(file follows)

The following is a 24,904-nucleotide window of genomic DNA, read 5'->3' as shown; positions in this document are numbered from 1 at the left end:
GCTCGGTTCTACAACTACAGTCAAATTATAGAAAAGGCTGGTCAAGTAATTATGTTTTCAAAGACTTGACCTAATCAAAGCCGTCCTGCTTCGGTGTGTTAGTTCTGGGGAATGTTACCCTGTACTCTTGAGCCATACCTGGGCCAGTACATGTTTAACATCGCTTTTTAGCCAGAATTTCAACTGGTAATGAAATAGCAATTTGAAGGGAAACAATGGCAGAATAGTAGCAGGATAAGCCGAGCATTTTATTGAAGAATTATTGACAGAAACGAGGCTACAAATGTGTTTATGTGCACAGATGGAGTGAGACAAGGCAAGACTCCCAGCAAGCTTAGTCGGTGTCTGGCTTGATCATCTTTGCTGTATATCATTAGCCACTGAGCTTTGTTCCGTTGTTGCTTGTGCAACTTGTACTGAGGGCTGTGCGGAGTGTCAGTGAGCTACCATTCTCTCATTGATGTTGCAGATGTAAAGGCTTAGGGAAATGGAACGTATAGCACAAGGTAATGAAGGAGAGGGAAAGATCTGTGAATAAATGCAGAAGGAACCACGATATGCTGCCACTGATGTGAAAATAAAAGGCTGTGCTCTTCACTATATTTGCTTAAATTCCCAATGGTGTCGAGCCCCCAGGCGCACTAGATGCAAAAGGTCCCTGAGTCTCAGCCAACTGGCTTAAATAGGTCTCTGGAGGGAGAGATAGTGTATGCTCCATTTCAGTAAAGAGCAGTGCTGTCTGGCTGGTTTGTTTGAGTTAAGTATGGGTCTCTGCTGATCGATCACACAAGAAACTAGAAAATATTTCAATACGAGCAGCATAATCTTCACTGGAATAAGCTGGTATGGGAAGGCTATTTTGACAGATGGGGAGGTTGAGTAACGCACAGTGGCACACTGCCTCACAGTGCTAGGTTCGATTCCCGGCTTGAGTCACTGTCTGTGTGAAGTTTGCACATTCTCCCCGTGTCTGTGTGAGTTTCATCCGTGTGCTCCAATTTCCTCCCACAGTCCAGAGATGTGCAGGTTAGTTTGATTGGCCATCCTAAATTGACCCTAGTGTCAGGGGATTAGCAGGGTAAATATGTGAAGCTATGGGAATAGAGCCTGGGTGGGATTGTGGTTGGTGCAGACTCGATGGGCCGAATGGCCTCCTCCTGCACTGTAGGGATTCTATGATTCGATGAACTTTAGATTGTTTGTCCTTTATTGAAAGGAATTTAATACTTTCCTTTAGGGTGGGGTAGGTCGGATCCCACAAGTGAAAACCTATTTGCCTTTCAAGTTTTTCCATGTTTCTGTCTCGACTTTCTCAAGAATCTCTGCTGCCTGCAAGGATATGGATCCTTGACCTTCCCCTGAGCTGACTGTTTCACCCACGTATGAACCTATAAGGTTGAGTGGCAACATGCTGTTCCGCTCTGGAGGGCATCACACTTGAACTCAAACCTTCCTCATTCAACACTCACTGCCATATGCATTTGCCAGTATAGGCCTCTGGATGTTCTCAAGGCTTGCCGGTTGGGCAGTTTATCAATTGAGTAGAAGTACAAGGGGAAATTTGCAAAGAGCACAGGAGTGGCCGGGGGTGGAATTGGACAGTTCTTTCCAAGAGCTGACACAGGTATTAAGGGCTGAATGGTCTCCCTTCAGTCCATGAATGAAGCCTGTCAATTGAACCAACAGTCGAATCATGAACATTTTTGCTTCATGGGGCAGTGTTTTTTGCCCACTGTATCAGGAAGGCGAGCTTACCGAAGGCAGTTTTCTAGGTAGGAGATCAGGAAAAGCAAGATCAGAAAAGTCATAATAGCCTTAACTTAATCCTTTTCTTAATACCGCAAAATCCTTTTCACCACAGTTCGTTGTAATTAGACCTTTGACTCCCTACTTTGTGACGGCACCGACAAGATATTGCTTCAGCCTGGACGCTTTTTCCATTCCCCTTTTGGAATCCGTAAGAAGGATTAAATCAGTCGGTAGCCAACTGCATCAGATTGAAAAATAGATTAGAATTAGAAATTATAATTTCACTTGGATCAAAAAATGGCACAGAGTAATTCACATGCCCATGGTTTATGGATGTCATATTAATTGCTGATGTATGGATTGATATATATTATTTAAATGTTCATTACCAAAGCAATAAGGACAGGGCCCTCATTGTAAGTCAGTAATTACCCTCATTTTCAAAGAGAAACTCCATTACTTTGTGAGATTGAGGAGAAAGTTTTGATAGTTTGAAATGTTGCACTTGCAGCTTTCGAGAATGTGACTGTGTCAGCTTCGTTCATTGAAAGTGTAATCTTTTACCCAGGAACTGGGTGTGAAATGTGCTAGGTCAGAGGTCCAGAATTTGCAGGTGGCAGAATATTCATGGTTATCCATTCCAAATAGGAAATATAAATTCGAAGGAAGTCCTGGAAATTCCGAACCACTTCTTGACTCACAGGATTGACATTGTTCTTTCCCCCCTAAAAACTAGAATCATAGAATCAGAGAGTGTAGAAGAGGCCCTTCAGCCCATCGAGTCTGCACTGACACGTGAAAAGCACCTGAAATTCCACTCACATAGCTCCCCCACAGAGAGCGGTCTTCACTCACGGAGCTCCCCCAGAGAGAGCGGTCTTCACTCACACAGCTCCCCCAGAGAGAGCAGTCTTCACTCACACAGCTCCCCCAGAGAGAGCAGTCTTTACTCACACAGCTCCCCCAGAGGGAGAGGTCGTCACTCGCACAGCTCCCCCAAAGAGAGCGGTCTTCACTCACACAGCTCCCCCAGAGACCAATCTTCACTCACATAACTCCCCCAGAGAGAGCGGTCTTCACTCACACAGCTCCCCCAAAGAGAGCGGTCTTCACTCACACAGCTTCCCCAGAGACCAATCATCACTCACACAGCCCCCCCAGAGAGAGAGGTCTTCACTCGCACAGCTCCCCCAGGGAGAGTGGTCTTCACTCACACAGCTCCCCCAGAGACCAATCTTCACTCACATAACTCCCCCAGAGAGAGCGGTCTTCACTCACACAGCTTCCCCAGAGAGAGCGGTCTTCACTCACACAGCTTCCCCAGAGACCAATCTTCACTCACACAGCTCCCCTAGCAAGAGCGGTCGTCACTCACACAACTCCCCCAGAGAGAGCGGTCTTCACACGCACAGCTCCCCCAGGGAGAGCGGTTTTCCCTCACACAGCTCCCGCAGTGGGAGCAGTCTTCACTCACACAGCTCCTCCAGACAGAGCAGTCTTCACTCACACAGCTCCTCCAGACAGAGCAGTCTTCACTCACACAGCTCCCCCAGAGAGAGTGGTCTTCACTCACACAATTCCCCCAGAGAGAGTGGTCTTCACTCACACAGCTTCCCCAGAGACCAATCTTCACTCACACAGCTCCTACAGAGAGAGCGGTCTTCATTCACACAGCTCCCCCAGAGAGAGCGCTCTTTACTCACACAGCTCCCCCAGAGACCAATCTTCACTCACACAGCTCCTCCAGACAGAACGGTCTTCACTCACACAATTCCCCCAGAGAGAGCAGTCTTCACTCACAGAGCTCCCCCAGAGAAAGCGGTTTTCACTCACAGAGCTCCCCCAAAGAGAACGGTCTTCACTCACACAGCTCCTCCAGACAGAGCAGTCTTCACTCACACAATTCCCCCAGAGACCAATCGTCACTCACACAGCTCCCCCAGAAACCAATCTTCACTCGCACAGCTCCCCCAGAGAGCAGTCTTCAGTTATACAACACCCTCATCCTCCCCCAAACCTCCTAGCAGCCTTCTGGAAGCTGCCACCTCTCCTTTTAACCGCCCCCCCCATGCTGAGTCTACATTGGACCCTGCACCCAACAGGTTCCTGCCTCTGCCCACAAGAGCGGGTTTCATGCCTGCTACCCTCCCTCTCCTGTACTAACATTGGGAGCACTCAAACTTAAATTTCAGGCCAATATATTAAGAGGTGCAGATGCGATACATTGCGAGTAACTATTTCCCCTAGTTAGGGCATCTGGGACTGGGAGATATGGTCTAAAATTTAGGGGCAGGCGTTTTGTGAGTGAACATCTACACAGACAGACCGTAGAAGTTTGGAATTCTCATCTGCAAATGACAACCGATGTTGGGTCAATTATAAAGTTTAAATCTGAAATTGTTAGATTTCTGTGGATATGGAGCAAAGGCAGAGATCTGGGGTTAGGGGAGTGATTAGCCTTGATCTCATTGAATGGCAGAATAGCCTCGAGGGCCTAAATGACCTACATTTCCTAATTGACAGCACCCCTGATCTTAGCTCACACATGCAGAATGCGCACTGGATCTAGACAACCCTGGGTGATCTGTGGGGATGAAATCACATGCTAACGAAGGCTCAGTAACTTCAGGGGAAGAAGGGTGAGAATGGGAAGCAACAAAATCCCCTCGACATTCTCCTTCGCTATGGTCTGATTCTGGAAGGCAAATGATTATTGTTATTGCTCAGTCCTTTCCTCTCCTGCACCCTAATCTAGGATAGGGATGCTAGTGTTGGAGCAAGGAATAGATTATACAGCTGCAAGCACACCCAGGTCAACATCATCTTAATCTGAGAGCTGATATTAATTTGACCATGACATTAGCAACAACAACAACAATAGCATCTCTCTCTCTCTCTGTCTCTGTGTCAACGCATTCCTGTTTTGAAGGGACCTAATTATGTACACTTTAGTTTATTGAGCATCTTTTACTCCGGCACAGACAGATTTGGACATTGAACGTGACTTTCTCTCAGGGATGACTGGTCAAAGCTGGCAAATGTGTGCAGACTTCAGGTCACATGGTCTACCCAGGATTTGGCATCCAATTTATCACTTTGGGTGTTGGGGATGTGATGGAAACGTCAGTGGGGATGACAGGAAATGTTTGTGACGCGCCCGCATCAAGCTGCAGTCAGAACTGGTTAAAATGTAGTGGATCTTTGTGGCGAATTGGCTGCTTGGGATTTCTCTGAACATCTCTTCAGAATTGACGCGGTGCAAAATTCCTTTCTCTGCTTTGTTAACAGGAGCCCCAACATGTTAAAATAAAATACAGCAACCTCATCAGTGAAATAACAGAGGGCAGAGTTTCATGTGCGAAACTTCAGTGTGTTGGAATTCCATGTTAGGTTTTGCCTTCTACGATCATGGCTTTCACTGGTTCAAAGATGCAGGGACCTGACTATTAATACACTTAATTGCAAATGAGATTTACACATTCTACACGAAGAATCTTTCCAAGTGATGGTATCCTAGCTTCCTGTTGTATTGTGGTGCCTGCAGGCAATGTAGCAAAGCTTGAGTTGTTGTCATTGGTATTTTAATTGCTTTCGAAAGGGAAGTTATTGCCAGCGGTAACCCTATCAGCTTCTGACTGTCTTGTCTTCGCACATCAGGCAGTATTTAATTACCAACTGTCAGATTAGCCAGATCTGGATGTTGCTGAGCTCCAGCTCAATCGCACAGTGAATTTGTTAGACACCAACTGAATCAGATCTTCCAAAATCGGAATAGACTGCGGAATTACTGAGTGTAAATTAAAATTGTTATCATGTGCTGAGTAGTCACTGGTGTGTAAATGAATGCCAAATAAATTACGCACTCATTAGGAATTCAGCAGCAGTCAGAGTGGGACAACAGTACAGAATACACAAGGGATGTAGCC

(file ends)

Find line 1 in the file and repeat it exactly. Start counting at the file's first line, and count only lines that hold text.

The following is a 24,904-nucleotide window of genomic DNA, read 5'->3' as shown; positions in this document are numbered from 1 at the left end: